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Security

Cyber security is rapidly expanding and in desperate need of more professionals to stay on top of security. The compensation for these roles reflects this high demand.

In cyber security, even the jobs in the 25th percentile start around $90,000. With rising concerns about data from the Equifax breaches and others, it makes sense that Network Security Engineers, Data Security Analysts, and Information Systems Security Managers most often make between $115,000 and $160,000.

Position Title

25th Percentile

50th Percentile

75th Percentile

95th Percentile

Network Security Administrator

$93,000

$111,500

$134,000

$158,750

Systems Security Administrator

$93,750

$112,250

$134,750

$159,750

Network Security Engineer

$98,500

$118,000

$141,750

$167,500

Data Security Analyst

$105,000

$125,250

$149,500

$178,250

Information Systems Security Manager

$116,000

$139,000

$167,250

$199,750

With the gap between cyber skills growing wider by the day, the industry provides professionals with unparalleled job security and a world of opportunities. Whether you’re interested in working on securing networks, keeping data safe, or even getting inside the mind of a hacker, cyber provides a variety of great, high-paying options.

Interested in learning more about how our programs can help you build a career path toward cyber security? Click the button below.

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Perks, Incentives, and More

Most IT positions include generous benefits packages. Here are the most common benefits broken down by the percentage of companies that offer them:

  • Medical Insurance (88%)
  • Paid Time Off (80%)
  • Dental Insurance (71%)
  • Vision Insurance (60%)
  • Disability Insurance (58%)
  • Life insurance (53%)
  • Employee Assistance Programs (39%)

Employers also consider a number of other incentives to snag top talent including signing bonuses, health insurance, generous vacation time, and professional development opportunities.

As for perks, places often offer flexible work schedules, social events, the option of telecommuting, onsite gym or access to a gym offsite, a compressed schedule, or free/subsidized meals.

In addition, employers offer 14 days paid vacation for the first five years of employment and nine paid holidays including floating holidays. Employers also match 3-4 percent of employees’ 401(k) or Registered Retirement Savings Plan (RRSP) contributions on average.

Importance of Certifications

Ultimately, the difference in salary comes down to specialization. For IT pros, that means skills and certifications. Both increase the marketability of a professional. Employers may increase salaries between five to ten percent for professionals with sought-after skills and abilities.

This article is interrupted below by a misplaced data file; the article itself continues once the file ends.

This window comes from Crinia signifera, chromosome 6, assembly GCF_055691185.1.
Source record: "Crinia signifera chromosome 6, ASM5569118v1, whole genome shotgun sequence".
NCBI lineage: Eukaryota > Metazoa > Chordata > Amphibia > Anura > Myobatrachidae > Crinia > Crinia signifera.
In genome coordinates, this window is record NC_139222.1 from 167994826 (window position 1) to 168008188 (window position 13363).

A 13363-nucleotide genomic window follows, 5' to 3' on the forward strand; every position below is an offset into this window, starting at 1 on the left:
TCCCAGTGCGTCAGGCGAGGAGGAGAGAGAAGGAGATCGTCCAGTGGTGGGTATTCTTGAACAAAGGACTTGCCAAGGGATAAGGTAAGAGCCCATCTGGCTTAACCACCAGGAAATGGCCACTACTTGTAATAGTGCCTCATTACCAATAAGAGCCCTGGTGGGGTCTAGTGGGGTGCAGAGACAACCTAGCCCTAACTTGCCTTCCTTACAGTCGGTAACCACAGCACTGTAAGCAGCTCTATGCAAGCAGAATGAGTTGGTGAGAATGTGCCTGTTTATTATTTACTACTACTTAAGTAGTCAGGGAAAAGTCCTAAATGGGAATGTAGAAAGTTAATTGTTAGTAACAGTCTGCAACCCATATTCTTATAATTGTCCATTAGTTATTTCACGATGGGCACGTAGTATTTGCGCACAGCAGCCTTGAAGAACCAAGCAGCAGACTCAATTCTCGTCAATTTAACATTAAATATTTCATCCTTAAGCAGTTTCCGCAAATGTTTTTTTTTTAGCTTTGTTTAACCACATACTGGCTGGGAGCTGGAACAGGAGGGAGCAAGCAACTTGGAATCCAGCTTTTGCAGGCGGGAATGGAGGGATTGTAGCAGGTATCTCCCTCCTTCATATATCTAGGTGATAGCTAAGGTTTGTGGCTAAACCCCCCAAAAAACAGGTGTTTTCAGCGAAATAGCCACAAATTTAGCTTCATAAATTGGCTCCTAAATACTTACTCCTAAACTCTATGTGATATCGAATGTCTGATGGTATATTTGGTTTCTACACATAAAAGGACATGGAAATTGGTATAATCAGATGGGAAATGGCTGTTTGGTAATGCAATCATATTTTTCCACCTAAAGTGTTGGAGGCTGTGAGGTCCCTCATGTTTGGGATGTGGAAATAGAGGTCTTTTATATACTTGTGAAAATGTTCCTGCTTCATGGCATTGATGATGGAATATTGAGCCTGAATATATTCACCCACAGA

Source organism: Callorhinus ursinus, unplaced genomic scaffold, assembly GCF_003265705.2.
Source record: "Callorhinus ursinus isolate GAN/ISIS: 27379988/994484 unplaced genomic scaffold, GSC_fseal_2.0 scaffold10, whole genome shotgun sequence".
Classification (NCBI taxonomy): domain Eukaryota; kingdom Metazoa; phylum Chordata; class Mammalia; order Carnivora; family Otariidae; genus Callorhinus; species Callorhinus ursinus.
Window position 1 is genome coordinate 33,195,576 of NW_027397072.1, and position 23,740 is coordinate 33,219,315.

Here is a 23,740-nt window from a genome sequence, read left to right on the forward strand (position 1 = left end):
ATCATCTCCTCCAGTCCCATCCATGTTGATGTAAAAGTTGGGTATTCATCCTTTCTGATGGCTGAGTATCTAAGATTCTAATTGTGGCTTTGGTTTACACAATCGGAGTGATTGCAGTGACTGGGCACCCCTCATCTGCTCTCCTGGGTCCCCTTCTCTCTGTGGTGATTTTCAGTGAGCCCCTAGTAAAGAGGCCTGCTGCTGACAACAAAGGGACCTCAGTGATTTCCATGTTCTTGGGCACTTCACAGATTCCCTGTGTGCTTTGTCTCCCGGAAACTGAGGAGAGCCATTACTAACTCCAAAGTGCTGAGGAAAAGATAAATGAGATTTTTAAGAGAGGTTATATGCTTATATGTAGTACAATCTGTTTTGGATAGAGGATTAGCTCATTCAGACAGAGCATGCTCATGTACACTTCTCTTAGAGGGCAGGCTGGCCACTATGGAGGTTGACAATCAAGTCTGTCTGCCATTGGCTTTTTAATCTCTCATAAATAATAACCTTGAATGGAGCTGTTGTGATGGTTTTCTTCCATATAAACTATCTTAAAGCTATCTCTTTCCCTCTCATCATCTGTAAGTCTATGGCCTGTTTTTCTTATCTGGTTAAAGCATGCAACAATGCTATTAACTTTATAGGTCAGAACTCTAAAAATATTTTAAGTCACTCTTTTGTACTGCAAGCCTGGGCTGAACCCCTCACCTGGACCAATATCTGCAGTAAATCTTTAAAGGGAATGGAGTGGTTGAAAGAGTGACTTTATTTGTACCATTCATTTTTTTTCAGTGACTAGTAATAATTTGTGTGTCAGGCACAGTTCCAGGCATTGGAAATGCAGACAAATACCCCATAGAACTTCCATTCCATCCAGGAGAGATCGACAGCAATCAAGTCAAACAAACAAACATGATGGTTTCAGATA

Some of the most popular certifications, as identified by the Robert Half guide, include CISSP, CCNA, CompTIA A+, and PMP®. However, certifications show more than proving a skillset. They also signal to employers that a professional is committed to keeping their skills up to date at all times. With the ever-widening cyber security gap, certifications and willingness to keep on top of the latest updates are becoming more and more of a commodity.

Certifications can mean the difference between thousands of dollars in salary. That’s why, at LeaderQuest, we balance by-the-book training that helps people pass their exams with real-world, hands-on experience. This ensures our students can take their learning beyond the classroom and be fully prepared for a brand new career.

We understand the pressures of working full-time while still wanting to advance education and earning potential That’s why we offer classes during the day, at night, on campus, or online to meet any schedule and learning style.

Ultimately, a certification is a great, cost-effective way to get into the lucrative IT field for the fraction of the cost of a university. With the continuing upward trend in salaries, the IT industry isn’t going anywhere anytime soon.

If you’re interested in building a successful career in IT, contact us and we’ll get you set up with one of our expert career advisers.

Contact us today and unlock your career’s full potential!

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PMI, PMP, CAPM, and PMBOK are registered marks of Project Management Institute, Inc.

Making $50,000 More in Cyber Security with IT Training

Making $50,000 More in Cyber Security with IT Training

Any vet can attest that making the transition back to civilian life can be difficult. The skills that make you successful in military life don’t always translate to the civilian world. You’re essentially starting a whole new career. However, many military vets rise to the challenge and pass with flying colors.

Enter Peter Quinones. A tattoo artist, Harley-enthusiast, and U.S. Army Vet, Peter was transitioning out of almost two decades of service when he came to LeaderQuest for assistance.

This is the story of how he was able to land a job in cyber security that made him $50,000 more a year from where he started.


Sixteen Years of Service

June 1999 – January 2015

“I was doing a PhD in emergency management and a lot of cyber was coming up as a critical need so I started looking around. I decided to come into LeaderQuest and talk.”

Peter Quinones left the U.S. Army with an impressive, 16-year service record. He started as a Human Resources Specialist and was later reclassified as Military Police where he aimed to apply real-world practice towards his BA in Criminal Justice.